All in all, I found the seminar to be informative, thought provoking and encouraging.  But please, please, please - this needs to be out there, in the open, researched, debated.  Parental Alienation: name it; understand it; deal with it.

Saturday, 23 June 2012

21st June 2012 - the day I lost my virginity .......

...... and it didn't hurt anywhere near as much as I had been anticipating! I'm assured too, that the more I do it - the more pleasurable it is. Now I appreciate that from a rather mature woman, this may seem slightly bemusing, but the fact is I've never had the right combination of self confidence, opportunity and material until now. The First Conference on Applied Qualitative Research in Psychology at the University of Derby proved an ideal occasion for me to pop my conference presentation cherry as it were.
The weeks leading up to the event found me riddled with doubts and nerves, and more worryingly - plagued by images of a recent Rocky Horror Picture Show event where Rocky Horror "virgins" were ceremoniously debased and humiliated! I lost count of the number of times I considered withdrawing ..... and this still seemed a good option for me even on the morning of the conference. Somehow, from somewhere not often previously encountered, I managed to find the resolve required.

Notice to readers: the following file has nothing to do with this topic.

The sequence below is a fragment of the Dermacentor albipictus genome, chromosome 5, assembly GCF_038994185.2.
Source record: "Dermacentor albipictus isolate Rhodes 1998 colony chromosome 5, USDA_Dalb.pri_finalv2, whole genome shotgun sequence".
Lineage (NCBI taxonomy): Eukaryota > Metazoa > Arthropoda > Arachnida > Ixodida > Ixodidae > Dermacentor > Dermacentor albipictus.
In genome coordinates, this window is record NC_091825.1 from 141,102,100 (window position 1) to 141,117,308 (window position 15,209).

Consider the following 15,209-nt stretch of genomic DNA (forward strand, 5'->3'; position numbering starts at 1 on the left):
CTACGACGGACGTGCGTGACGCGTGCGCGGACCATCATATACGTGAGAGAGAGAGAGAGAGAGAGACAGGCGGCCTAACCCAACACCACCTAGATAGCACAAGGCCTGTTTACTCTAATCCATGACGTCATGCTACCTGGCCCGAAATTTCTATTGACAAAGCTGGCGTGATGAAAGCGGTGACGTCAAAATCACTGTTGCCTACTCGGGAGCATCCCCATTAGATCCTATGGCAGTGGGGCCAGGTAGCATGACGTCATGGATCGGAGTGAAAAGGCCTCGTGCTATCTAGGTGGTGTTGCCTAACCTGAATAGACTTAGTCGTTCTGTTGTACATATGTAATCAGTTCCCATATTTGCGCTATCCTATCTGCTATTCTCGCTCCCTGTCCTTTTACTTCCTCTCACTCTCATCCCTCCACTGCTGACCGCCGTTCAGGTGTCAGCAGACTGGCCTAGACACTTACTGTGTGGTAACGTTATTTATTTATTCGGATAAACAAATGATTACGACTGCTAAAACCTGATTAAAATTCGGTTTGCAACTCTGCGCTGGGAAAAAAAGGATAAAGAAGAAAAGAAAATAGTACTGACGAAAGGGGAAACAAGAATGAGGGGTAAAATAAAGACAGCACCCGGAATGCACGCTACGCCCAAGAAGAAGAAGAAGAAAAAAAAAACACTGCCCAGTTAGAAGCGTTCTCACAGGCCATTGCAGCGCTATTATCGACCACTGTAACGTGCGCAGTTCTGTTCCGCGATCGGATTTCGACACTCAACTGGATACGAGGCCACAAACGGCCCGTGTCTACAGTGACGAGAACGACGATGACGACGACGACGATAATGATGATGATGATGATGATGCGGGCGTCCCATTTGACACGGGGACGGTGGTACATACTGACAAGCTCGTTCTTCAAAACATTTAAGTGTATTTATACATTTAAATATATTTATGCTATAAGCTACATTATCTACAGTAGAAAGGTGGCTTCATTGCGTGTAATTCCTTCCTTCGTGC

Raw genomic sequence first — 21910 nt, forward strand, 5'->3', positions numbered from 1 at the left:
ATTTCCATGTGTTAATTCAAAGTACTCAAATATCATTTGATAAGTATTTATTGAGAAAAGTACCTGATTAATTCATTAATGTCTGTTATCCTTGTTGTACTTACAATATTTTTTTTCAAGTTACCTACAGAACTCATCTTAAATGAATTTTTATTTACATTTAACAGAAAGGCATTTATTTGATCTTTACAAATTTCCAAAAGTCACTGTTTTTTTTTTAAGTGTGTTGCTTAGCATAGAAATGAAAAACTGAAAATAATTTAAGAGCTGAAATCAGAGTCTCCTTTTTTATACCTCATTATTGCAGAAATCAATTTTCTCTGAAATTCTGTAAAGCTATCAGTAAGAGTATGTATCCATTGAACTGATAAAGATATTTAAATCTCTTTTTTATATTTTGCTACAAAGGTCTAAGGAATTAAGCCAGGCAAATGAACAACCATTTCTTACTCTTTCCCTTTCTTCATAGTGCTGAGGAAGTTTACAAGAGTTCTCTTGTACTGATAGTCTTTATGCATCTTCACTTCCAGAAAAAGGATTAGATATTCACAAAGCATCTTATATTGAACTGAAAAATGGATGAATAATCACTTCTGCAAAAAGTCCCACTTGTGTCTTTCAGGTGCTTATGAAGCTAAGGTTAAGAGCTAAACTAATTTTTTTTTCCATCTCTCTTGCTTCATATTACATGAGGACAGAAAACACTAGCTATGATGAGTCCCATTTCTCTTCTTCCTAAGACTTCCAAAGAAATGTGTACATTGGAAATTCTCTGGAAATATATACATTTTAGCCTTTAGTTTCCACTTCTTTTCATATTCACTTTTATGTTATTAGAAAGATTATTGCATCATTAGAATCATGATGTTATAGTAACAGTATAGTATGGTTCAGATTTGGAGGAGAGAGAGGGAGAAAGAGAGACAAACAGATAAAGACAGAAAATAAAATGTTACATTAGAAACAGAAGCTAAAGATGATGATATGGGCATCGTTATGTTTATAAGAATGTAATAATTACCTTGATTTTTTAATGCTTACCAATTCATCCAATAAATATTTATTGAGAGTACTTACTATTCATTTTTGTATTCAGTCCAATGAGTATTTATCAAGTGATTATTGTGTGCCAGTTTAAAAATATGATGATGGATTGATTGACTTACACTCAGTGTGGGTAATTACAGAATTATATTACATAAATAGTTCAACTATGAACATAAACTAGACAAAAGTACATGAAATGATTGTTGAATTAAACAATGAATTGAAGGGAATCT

I bucked my trend - and on arrival did, in fact, actually manage to make eye contact with someone and initiate a conversation. For those who know me, they will appreciate the enormity of this achievement. Thank you Kirsty - you did not appear to be aware of the hurdle that I had overcome, and I enjoyed hearing about your proposed PhD. My enjoyment continued throughout the morning, quelling the nerves and settling the butterflies a little, as I absorbed myself in the presentations. Some interesting and thought provoking research - the sort that you want to rush home and share with colleagues, well, with anyone who will listen really. And from my perspective, great application of methodology which has firmly re-fuelled my enthusiasm and sparked the grey matter to generate further research ideas.

As for my presentation - "Mad, Bad and Not My Problem: A Q Methodology Exploration of Teachers’ Negative Attitudes Towards Students with Emotional and Behavioural Difficulties" (here)? It was "ok" - better than I had anticipated, with plenty of room for improvement - a "satisfactory" first attempt. For me, a relieved sense of "I did it!" - one to be ticked off the list.